For a while, it looked as though the stormy seas of the pandemic would calm in time for the major cruise lines to get their U.S.-based ships fully back into operation and sailing from domestic ports again by mid-July. Now, it's clear that was a bit too optimistic a view.
The world's largest cruise line now plans to welcome passengers onto just three of its ships in mid-July: Carnival Vista and Carnival Breeze are due to sail out of Galveston, Texas, and the Carnival Horizon will sail from Miami. The company is also trying to work out a solution that would allow its Carnival Miracle to depart from Seattle on an Alaska cruise. But the rest of its fleet will remain idle.
By now, cruise fans know the drill. Carnival, Royal Caribbean (NYSE:RCL), and Norwegian Cruise Line (NYSE:NCLH) have spent the last 14 months pushing out monthly cancellations of scheduled future sailings. It's a drag for everybody involved. Would-be passengers have to reshuffle or cancel travel plans. Cruise lines either have to refund money or provide financial incentives to customers in order to hold on to it in exchange for future cruise credit. Shareholders brace for more dilution as the cruise lines raise more money through stock or debt.
The timing around this latest delay is particularly unfortunate. Cruises have historically been a popular year-round vacation option for retirees and other seasoned travelers, but now, the operators are trying to market them to younger potential customers. And families' windows for travel are largely open during the summer, spring break, or year-end holidays when kids are out of school.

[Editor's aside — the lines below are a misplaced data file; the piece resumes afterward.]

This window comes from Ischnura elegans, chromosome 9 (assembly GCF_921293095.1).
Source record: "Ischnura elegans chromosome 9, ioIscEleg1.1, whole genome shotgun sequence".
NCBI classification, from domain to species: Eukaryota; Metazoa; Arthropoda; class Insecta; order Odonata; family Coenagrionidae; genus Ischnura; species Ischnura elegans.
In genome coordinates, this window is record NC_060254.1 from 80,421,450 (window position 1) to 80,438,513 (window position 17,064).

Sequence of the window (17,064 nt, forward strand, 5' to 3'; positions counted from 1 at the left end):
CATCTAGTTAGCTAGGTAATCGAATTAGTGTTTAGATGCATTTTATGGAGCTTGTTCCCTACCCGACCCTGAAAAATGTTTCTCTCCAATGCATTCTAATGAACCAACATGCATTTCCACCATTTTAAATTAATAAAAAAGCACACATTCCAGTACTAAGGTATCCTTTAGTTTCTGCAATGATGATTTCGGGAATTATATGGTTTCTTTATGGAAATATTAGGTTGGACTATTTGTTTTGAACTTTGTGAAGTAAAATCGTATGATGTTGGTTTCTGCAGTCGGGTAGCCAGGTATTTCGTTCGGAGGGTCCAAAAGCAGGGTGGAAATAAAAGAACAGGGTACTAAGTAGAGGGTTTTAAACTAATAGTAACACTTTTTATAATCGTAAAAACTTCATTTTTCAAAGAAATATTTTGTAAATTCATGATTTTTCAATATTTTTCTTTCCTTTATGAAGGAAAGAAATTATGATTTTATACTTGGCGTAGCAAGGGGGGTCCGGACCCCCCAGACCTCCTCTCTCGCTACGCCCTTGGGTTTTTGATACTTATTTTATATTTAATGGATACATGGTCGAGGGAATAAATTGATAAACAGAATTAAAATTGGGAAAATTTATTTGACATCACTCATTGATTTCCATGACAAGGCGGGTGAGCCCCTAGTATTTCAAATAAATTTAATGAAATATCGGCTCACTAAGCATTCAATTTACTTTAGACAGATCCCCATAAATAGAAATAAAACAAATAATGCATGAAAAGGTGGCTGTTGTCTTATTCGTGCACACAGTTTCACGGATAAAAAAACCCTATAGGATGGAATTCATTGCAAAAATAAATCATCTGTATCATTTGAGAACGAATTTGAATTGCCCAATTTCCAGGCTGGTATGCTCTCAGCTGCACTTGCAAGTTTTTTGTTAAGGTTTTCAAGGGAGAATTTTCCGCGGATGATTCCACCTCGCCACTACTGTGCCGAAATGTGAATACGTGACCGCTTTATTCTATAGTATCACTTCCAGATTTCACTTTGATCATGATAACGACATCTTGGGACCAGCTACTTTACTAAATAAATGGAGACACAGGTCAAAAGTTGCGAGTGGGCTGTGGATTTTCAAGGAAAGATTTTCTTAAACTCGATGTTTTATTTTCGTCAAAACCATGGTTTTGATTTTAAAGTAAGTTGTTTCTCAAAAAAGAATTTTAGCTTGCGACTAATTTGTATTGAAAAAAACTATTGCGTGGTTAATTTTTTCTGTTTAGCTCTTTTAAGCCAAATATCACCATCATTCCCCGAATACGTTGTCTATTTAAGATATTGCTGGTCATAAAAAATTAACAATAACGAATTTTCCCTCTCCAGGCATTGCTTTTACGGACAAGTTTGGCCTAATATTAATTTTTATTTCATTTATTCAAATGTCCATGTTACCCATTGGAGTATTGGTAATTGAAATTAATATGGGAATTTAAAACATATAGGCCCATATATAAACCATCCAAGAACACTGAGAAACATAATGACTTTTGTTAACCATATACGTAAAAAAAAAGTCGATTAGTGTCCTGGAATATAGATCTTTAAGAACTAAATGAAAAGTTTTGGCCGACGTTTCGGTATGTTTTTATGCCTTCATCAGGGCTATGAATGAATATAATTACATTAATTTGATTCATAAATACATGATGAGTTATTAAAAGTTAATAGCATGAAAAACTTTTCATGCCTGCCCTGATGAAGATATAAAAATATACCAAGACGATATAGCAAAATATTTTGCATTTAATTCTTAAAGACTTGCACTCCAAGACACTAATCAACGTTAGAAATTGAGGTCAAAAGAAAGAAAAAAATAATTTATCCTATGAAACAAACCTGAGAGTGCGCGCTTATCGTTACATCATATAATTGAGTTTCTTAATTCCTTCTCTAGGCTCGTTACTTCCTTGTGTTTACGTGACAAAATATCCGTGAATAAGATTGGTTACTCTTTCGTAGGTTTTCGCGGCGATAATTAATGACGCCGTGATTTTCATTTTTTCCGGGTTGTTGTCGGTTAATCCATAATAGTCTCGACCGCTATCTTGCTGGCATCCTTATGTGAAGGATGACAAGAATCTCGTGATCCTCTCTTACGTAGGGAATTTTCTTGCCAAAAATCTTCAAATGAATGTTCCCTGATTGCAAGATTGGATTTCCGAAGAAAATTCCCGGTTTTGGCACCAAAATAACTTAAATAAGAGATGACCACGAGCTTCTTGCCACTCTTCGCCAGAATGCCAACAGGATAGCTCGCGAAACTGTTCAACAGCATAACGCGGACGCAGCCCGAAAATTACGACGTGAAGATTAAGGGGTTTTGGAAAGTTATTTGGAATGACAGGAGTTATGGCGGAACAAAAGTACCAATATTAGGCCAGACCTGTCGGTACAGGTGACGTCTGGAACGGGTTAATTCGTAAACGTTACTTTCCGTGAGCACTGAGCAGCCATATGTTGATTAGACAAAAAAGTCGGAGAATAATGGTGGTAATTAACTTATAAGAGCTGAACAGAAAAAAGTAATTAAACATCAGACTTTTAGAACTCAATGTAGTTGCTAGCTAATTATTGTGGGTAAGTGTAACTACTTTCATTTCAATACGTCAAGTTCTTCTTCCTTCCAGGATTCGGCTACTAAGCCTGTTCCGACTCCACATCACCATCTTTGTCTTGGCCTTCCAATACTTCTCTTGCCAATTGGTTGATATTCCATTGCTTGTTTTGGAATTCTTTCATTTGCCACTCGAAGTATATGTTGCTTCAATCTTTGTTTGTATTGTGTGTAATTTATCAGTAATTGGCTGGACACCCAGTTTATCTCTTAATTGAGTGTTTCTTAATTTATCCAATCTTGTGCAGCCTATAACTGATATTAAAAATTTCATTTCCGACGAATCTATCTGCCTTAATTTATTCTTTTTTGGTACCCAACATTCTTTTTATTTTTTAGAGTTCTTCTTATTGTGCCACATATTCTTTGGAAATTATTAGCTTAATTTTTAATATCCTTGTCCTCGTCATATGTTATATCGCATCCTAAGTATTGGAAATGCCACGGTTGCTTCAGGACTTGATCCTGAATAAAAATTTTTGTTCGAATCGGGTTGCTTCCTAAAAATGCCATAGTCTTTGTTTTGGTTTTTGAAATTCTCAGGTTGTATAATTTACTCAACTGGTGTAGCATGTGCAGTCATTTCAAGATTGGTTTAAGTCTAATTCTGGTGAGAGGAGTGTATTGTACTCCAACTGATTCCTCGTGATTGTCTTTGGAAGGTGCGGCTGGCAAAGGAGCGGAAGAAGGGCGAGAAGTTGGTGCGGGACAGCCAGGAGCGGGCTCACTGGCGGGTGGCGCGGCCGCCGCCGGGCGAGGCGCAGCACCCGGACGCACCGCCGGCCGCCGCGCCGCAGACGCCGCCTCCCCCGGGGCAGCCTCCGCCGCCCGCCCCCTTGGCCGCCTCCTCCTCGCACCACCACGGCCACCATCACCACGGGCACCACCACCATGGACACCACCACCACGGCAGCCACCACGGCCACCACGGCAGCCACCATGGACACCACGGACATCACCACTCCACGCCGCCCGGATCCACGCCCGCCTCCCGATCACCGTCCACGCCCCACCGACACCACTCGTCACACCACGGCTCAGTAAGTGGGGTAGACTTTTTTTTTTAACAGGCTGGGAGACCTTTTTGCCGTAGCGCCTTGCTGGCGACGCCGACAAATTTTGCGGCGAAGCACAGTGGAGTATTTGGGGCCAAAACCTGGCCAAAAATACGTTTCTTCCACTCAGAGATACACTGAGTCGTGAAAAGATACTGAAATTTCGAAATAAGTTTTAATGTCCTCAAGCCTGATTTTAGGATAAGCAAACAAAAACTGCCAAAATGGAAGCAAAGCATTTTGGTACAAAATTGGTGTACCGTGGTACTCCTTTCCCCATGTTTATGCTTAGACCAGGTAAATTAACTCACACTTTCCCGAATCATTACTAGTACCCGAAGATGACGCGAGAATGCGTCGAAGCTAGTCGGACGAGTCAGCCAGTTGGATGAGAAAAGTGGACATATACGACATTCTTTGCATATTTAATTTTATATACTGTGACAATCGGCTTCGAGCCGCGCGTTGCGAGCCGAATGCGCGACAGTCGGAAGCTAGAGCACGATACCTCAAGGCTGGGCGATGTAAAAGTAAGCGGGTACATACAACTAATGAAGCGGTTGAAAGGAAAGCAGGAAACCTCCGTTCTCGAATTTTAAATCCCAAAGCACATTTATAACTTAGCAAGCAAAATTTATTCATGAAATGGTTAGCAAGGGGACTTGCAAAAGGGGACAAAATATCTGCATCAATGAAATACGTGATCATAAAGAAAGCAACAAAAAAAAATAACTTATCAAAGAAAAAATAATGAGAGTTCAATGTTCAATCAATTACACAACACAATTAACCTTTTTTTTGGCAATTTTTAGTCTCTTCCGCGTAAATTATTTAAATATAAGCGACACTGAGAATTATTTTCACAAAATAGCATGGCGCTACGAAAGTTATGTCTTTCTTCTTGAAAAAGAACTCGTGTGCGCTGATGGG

Given that, August might seem like prime summer cruising season, but public school students in Galveston and Miami return to their classrooms for the new school year on Aug. 23. Obviously, cruise sailings aren't just for home port locals, but after more than a year of repeated cancellations, it will be hard for anyone else to take scheduled restart dates seriously until after Carnival, Royal Caribbean, and Norwegian Cruise Line have actually started bringing passengers aboard again.
When the U.S. Centers for Disease Control and Prevention relaxed its guidelines for a return to sailing late last month, it seemed as if things were falling into place for a mid-July restart. Now, we're seeing that the cruise industry is going to tiptoe into those waters, at least at first.
Losing large chunks of the summer will be rough on these businesses. The silver lining here is that if things go well in July and August, the industry will head into its slower autumn season ready for the return of a largely older crowd of passengers -- a demographic that has largely been vaccinated for COVID-19 at this point.
It has been clear for some time now that cruise lines would be the last segment of the travel and tourism sector to get back to business. After all the times that the restart dates for cruises have been pushed further out into the future, the industry will have a lot of convincing to do as it tries to woo vacationers -- both frequent cruisers and first-timers -- back to its ships. However, this could be the last wave of Carnival's COVID-19 cancellations. For now, that will have to be enough.